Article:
Ferguson, a former Standard senior editor, recalls being on the magazine’s annual cruise for its subscribers. In 2015, not long after Trump had announced his candidacy, most passengers aboard the ship shared the acute anxiety that the Standard’s editorial brain trust was expressing over Trump’s possible success. But within a year’s time, Ferguson said, everything had changed: “They were ready to throw us overboard. It was open disputation around the clock. People cornering you and saying, ‘Why the hell don’t you lay off Trump?’... People like winners, they like victory. And they thought Trump had brought them a victory and it was our responsibility to do everything possible for him.” The moral of all this was unmistakable, and bitter: “The divorce between the people who run those magazines and who actually write the stuff that’s in them and the people who were the presumed constituency has been pretty ugly and radical.”
Other publications have tried, with varying success, to adapt to drastically changed circumstances on the intellectual right. The American Spectator, a free-swinging magazine that had incubated the careers of Ferguson and fellow Standard editor Christopher Caldwell in the 1980s and ’90s, once followed the cues of Buckley’s National Review in policing boundaries of respectable right-wing discourse. In the early ’90s, for example, it featured an attack on Pat Buchanan by a young David Frum (the former arch neocon and W. speechwriter who’s reinvented himself as a Never Trump contributor to The Atlantic). Come 2018, however, the Spectator featured a piece by Emerald Robinson arguing that the GOP elites failed in their campaign against Trump because of the cultural disconnect of the pundit class, who “skew Jewish and agnostic and libertarian,” from the “overwhelmingly Caucasian and Christian” Republican base.
When the Standard failed to get in line, its days were numbered. At the end of 2018, the magazine’s billionaire owner, Phil Anschutz, pulled the plug and folded the Standard’s subscriber base into the list for the reliably pro-Trump Washington Examiner. Bereft of a political or financial basis, it was doomed; its former staffers have been forced to scramble to find new homes. While Kristol joined Sykes’s The Bulwark, and Hayes and Goldberg launched The Dispatch, ex-senior editor Chris Caldwell has made a space for himself at the Claremont Institute, promoting a sort of Trumpism-without-Trump nationalist conservatism.
The fortunes of ex-contributing editor Tucker Carlson have followed a somewhat different path. After Carlson’s written work broke out into the mainstream, he launched a career in TV punditry, notably cohosting CNN’s barking-heads franchise Crossfire in the early 2000s.
After Carlson netted a reasonable-conservative time slot at MSNBC that flamed out in short order, he landed a spot on Dancing With the Stars, where he was voted off after the first episode. During a speech at CPAC in 2009, Carlson sounded very much like the serious right-wing journalist Ferguson wanted him to be. Rather than endlessly lamenting liberal bias in mainstream news outlets, Carlson argued, the conservative movement needed to found credible journalistic institutions of its own. The crowd didn’t take to the counsel—nor, over the long haul, did Carlson. The right-wing news site he went on to found in 2010, The Daily Caller, was a far cry indeed from a conservative New York Times: Its scoops largely fell flat, and, like most other ideologically driven web operations, it soon specialized in producing opinion and takes.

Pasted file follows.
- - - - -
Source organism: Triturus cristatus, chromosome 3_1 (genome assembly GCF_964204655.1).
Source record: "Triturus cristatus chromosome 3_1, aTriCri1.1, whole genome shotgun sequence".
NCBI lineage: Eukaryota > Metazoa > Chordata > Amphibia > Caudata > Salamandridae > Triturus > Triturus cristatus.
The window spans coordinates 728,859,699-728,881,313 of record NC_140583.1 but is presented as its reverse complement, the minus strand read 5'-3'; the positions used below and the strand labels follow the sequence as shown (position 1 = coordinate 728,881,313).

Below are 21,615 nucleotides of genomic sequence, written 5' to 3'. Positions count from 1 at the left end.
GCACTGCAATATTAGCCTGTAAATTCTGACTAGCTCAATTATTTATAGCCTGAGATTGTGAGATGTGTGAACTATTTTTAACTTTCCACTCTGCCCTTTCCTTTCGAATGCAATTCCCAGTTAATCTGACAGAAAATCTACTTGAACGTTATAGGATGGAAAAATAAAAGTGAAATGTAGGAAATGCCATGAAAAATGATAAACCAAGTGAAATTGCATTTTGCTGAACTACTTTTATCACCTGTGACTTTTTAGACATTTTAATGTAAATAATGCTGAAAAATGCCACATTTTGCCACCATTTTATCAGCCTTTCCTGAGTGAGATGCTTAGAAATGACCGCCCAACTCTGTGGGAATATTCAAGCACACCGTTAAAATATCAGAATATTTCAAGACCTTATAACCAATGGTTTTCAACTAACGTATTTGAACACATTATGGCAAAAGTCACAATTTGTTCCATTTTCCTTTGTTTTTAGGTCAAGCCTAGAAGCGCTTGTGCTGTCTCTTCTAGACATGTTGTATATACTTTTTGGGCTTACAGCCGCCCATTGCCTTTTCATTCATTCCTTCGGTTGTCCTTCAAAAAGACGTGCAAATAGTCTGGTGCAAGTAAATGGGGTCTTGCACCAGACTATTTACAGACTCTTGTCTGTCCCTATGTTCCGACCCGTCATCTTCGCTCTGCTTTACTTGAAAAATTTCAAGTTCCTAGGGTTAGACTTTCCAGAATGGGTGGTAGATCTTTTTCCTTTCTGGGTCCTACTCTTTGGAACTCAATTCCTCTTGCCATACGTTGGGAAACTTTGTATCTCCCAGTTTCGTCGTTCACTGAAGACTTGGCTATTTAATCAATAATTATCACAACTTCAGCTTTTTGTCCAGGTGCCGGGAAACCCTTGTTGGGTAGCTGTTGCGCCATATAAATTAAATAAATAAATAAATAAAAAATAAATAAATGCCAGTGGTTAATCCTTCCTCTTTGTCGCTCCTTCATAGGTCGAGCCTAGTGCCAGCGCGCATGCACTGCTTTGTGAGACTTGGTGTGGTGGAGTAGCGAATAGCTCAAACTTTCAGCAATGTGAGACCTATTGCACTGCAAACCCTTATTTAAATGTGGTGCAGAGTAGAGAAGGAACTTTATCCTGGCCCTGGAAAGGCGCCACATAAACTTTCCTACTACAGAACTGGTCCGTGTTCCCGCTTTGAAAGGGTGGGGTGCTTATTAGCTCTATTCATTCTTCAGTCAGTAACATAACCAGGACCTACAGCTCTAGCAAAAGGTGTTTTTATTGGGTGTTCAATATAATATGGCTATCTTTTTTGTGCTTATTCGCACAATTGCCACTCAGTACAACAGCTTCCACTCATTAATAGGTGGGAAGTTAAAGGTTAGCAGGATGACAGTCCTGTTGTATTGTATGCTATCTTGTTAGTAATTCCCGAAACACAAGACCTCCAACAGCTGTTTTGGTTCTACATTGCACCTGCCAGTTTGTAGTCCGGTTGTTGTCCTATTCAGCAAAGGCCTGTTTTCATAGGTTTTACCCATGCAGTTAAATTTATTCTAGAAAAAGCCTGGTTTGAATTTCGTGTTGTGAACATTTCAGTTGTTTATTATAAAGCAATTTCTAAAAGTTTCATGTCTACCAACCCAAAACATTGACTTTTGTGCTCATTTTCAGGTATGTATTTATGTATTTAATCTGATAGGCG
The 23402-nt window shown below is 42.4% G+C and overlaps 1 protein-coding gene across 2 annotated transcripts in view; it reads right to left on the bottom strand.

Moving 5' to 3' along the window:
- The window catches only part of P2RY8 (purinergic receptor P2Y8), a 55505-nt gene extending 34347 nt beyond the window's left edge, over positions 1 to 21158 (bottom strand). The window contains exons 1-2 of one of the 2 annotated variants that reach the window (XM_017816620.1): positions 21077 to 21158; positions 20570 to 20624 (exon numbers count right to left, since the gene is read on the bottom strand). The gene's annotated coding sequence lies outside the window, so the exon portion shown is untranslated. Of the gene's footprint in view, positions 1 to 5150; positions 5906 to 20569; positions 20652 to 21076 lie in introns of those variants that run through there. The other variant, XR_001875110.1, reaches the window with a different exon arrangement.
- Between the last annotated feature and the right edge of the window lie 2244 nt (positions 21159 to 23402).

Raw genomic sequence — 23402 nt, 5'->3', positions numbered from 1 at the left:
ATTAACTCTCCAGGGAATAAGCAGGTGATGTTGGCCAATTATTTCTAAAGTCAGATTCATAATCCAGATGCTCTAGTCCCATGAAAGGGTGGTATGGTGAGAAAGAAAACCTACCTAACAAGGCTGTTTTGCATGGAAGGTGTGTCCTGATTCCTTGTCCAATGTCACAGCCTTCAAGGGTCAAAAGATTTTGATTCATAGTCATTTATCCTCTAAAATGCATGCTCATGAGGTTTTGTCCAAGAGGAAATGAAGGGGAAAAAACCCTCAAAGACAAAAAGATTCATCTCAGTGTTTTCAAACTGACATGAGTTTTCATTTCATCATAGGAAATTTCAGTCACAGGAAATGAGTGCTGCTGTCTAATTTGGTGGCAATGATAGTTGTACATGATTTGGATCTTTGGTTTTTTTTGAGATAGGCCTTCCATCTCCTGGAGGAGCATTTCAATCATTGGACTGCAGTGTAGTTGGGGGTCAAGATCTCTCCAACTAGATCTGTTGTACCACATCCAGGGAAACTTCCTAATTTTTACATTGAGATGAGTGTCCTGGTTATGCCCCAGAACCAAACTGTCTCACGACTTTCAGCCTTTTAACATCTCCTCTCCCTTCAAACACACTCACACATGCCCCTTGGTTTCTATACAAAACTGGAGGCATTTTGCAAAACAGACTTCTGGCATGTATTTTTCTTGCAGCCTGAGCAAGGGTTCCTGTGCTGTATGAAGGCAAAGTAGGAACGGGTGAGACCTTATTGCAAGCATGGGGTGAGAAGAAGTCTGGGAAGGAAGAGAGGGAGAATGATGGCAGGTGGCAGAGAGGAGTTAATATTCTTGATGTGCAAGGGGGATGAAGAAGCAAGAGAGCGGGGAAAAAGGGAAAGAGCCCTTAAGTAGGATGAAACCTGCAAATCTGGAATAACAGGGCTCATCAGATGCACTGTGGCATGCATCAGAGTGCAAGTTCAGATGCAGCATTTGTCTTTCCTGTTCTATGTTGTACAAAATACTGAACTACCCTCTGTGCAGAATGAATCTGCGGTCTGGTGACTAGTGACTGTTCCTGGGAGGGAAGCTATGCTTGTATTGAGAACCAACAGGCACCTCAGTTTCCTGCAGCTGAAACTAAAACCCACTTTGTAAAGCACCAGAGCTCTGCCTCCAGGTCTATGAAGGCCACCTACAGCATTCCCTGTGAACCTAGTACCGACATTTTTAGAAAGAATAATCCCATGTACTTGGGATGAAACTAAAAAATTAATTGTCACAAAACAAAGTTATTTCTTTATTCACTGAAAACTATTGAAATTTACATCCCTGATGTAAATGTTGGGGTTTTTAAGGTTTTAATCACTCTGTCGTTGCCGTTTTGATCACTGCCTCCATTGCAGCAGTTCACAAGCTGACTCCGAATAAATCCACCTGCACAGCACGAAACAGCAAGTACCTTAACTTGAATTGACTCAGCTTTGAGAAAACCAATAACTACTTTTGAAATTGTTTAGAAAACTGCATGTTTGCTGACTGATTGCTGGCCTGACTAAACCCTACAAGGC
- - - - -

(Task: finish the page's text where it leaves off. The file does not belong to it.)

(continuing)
Under Carlson’s watch, the Caller was also infiltrated by the racist far right. There had been persistent rumors in conservative media about Katie McHugh’s and Scott Greer’s connections with the then-largely unknown white nationalist Richard Spencer. Carlson turned a blind eye to such fraternizing—and to much of the Caller’s daily editorial work. McHugh left for Breitbart, where she was eventually fired; Greer had earlier relinquished his post at the Caller prior to the revelation that he wrote for Spencer’s Radix Journal. (And as Hannah Gais’s reporting for Splinter last August has revealed, they were not the only alt-rightniks to burrow into the Caller: At least two more staffers had ties to the white nationalist movement.)
Just after Trump’s election, Carlson returned to TV with his own Fox show. The fall of Bill O’Reilly pushed him into Fox’s prime time 8 p.m. slot, and Tucker Carlson Tonight quickly became the network’s biggest draw. While the well-born Carlson had been for most of his career a fairly mainstream conservative, he has used his bully pulpit on Fox to transform himself into a full-throated right-wing populist, inveighing against unrestrained capitalism while also flirting with open race-baiting.
In July, Carlson was invited to give a keynote address at Washington’s National Conservatism Conference. A combined effort of mainline institutions like the American Enterprise Institute and more heterodox voices on the right, the conference sought two chief aims: to provide an overarching intellectual framework for the nationalist right and to distance the nationalist conservative movement from the explicitly racist far right. One of the organizers, Israeli political theorist Yoram Hazony, barred the participation of VDARE’s Peter Brimelow and several other white nationalists. Despite such precautions, however, the old dynamics of movement conservatism soon took center stage, when University of Pennsylvania Law School professor Amy Wax announced in a speech on immigration that the country would be better off with “more whites and fewer nonwhites.” Faced with this reminder of the issues animating the Trumpist right outside the conference room, several conservatives proceeded to defend Wax’s comments in an effort that rapidly went from desperate to dishonest.